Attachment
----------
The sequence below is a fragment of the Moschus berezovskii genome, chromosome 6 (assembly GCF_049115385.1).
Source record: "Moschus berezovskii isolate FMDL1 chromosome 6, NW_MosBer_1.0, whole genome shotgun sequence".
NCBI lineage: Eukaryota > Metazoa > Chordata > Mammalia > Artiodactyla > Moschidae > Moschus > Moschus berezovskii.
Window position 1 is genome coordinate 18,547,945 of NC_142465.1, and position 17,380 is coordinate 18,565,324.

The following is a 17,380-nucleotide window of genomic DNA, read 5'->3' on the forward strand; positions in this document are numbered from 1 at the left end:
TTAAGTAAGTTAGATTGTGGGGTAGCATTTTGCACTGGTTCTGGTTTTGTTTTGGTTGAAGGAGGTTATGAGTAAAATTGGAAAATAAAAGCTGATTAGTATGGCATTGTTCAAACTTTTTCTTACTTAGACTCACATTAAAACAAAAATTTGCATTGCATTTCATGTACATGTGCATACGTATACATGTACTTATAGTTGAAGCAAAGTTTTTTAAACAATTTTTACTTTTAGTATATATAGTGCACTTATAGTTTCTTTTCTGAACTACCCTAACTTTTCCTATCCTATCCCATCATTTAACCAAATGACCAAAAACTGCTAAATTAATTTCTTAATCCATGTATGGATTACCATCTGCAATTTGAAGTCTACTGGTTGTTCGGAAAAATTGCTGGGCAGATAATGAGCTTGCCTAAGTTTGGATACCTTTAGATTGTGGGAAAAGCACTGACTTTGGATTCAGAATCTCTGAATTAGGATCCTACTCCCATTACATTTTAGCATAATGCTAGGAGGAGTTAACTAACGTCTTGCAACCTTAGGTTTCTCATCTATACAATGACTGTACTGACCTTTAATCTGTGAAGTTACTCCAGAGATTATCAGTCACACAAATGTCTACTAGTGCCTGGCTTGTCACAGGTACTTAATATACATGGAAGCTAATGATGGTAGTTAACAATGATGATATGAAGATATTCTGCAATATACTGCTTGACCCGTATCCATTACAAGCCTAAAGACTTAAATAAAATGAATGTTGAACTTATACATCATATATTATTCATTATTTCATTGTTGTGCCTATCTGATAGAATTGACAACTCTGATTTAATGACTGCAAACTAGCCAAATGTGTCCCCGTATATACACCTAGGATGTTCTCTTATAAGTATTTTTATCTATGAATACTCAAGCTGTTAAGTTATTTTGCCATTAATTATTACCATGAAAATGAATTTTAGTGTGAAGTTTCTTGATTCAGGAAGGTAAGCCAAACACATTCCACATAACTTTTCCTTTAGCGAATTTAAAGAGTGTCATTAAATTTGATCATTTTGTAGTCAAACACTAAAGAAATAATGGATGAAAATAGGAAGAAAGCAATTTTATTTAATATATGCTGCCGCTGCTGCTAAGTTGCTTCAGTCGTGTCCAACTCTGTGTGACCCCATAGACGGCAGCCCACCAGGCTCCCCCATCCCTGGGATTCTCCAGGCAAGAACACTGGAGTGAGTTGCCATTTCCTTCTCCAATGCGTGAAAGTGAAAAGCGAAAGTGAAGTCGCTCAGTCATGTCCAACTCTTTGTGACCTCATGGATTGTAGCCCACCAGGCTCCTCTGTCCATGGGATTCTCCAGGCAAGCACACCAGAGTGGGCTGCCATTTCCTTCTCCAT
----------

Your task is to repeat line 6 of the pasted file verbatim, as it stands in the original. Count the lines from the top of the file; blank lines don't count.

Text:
TTAAGTAAGTTAGATTGTGGGGTAGCATTTTGCACTGGTTCTGGTTTTGTTTTGGTTGAAGGAGGTTATGAGTAAAATTGGAAAATAAAAGCTGATTAGTATGGCATTGTTCAAACTTTTTCTTACTTAGACTCACATTAAAACAAAAATTTGCATTGCATTTCATGTACATGTGCATACGTATACATGTACTTATAGTTGAAGCAAAGTTTTTTAAACAATTTTTACTTTTAGTATATATAGTGCACTTATAGTTTCTTTTCTGAACTACCCTAACTTTTCCTATCCTATCCCATCATTTAACCAAATGACCAAAAACTGCTAAATTAATTTCTTAATCCATGTATGGATTACCATCTGCAATTTGAAGTCTACTGGTTGTTCGGAAAAATTGCTGGGCAGATAATGAGCTTGCCTAAGTTTGGATACCTTTAGATTGTGGGAAAAGCACTGACTTTGGATTCAGAATCTCTGAATTAGGATCCTACTCCCATTACATTTTAGCATAATGCTAGGAGGAGTTAACTAACGTCTTGCAACCTTAGGTTTCTCATCTATACAATGACTGTACTGACCTTTAATCTGTGAAGTTACTCCAGAGATTATCAGTCACACAAATGTCTACTAGTGCCTGGCTTGTCACAGGTACTTAATATACATGGAAGCTAATGATGGTAGTTAACAATGATGATATGAAGATATTCTGCAATATACTGCTTGACCCGTATCCATTACAAGCCTAAAGACTTAAATAAAATGAATGTTGAACTTATACATCATATATTATTCATTATTTCATTGTTGTGCCTATCTGATAGAATTGACAACTCTGATTTAATGACTGCAAACTAGCCAAATGTGTCCCCGTATATACACCTAGGATGTTCTCTTATAAGTATTTTTATCTATGAATACTCAAGCTGTTAAGTTATTTTGCCATTAATTATTACCATGAAAATGAATTTTAGTGTGAAGTTTCTTGATTCAGGAAGGTAAGCCAAACACATTCCACATAACTTTTCCTTTAGCGAATTTAAAGAGTGTCATTAAATTTGATCATTTTGTAGTCAAACACTAAAGAAATAATGGATGAAAATAGGAAGAAAGCAATTTTATTTAATATATGCTGCCGCTGCTGCTAAGTTGCTTCAGTCGTGTCCAACTCTGTGTGACCCCATAGACGGCAGCCCACCAGGCTCCCCCATCCCTGGGATTCTCCAGGCAAGAACACTGGAGTGAGTTGCCATTTCCTTCTCCAATGCGTGAAAGTGAAAAGCGAAAGTGAAGTCGCTCAGTCATGTCCAACTCTTTGTGACCTCATGGATTGTAGCCCACCAGGCTCCTCTGTCCATGGGATTCTCCAGGCAAGCACACCAGAGTGGGCTGCCATTTCCTTCTCCAT